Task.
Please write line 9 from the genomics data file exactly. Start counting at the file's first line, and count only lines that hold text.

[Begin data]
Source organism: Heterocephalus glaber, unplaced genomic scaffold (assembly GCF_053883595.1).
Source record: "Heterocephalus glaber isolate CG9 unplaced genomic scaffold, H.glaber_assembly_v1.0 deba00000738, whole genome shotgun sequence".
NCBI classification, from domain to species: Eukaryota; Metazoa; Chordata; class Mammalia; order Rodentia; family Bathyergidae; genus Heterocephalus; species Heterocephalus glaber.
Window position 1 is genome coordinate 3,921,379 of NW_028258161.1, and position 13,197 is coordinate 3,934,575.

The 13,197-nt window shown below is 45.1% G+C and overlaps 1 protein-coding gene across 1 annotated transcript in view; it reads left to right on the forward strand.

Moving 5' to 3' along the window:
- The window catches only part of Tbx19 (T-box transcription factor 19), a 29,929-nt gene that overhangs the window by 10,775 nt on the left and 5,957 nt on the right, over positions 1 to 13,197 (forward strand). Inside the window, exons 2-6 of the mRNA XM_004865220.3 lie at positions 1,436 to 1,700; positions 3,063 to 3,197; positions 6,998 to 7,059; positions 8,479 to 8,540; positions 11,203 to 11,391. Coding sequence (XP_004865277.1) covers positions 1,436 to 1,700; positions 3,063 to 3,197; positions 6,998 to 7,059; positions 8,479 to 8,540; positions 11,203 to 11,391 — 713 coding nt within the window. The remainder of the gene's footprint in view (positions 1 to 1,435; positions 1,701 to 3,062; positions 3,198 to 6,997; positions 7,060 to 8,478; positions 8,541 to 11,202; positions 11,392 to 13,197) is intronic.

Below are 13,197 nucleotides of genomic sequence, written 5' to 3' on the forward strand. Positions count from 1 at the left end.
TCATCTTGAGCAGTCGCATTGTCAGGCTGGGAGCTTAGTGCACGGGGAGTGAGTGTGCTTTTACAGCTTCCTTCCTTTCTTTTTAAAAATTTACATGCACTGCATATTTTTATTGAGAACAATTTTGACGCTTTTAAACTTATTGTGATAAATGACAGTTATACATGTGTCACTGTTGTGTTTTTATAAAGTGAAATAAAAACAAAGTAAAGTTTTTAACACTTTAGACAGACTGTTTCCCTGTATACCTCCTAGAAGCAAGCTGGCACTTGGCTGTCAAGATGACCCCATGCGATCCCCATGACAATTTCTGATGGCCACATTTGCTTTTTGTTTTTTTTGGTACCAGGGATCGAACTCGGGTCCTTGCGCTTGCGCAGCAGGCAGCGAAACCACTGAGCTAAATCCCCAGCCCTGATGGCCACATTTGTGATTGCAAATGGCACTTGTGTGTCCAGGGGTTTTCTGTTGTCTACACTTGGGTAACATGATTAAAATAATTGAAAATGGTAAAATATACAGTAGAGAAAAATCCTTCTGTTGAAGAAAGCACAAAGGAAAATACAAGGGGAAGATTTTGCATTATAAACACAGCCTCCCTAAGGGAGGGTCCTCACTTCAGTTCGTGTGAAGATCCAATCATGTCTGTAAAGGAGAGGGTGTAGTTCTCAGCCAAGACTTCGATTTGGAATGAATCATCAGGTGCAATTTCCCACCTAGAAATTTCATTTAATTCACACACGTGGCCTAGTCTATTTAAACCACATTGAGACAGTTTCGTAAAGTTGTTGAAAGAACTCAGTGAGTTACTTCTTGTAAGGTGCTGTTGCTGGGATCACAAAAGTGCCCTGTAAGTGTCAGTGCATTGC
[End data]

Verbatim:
TCATCTTGAGCAGTCGCATTGTCAGGCTGGGAGCTTAGTGCACGGGGAGTGAGTGTGCTTTTACAGCTTCCTTCCTTTCTTTTTAAAAATTTACATGCACTGCATATTTTTATTGAGAACAATTTTGACGCTTTTAAACTTATTGTGATAAATGACAGTTATACATGTGTCACTGTTGTGTTTTTATAAAGTGAAATAAAAACAAAGTAAAGTTTTTAACACTTTAGACAGACTGTTTCCCTGTATACCTCCTAGAAGCAAGCTGGCACTTGGCTGTCAAGATGACCCCATGCGATCCCCATGACAATTTCTGATGGCCACATTTGCTTTTTGTTTTTTTTGGTACCAGGGATCGAACTCGGGTCCTTGCGCTTGCGCAGCAGGCAGCGAAACCACTGAGCTAAATCCCCAGCCCTGATGGCCACATTTGTGATTGCAAATGGCACTTGTGTGTCCAGGGGTTTTCTGTTGTCTACACTTGGGTAACATGATTAAAATAATTGAAAATGGTAAAATATACAGTAGAGAAAAATCCTTCTGTTGAAGAAAGCACAAAGGAAAATACAAGGGGAAGATTTTGCATTATAAACACAGCCTCCCTAAGGGAGGGTCCTCACTTCAGTTCGTGTGAAGATCCAATCATGTCTGTAAAGGAGAGGGTGTAGTTCTCAGCCAAGACTTCGATTTGGAATGAATCATCAGGTGCAATTTCCCACCTAGAAATTTCATTTAATTCACACACGTGGCCTAGTCTATTTAAACCACATTGAGACAGTTTCGTAAAGTTGTTGAAAGAACTCAGTGAGTTACTTCTTGTAAGGTGCTGTTGCTGGGATCACAAAAGTGCCCTGTAAGTGTCAGTGCATTGC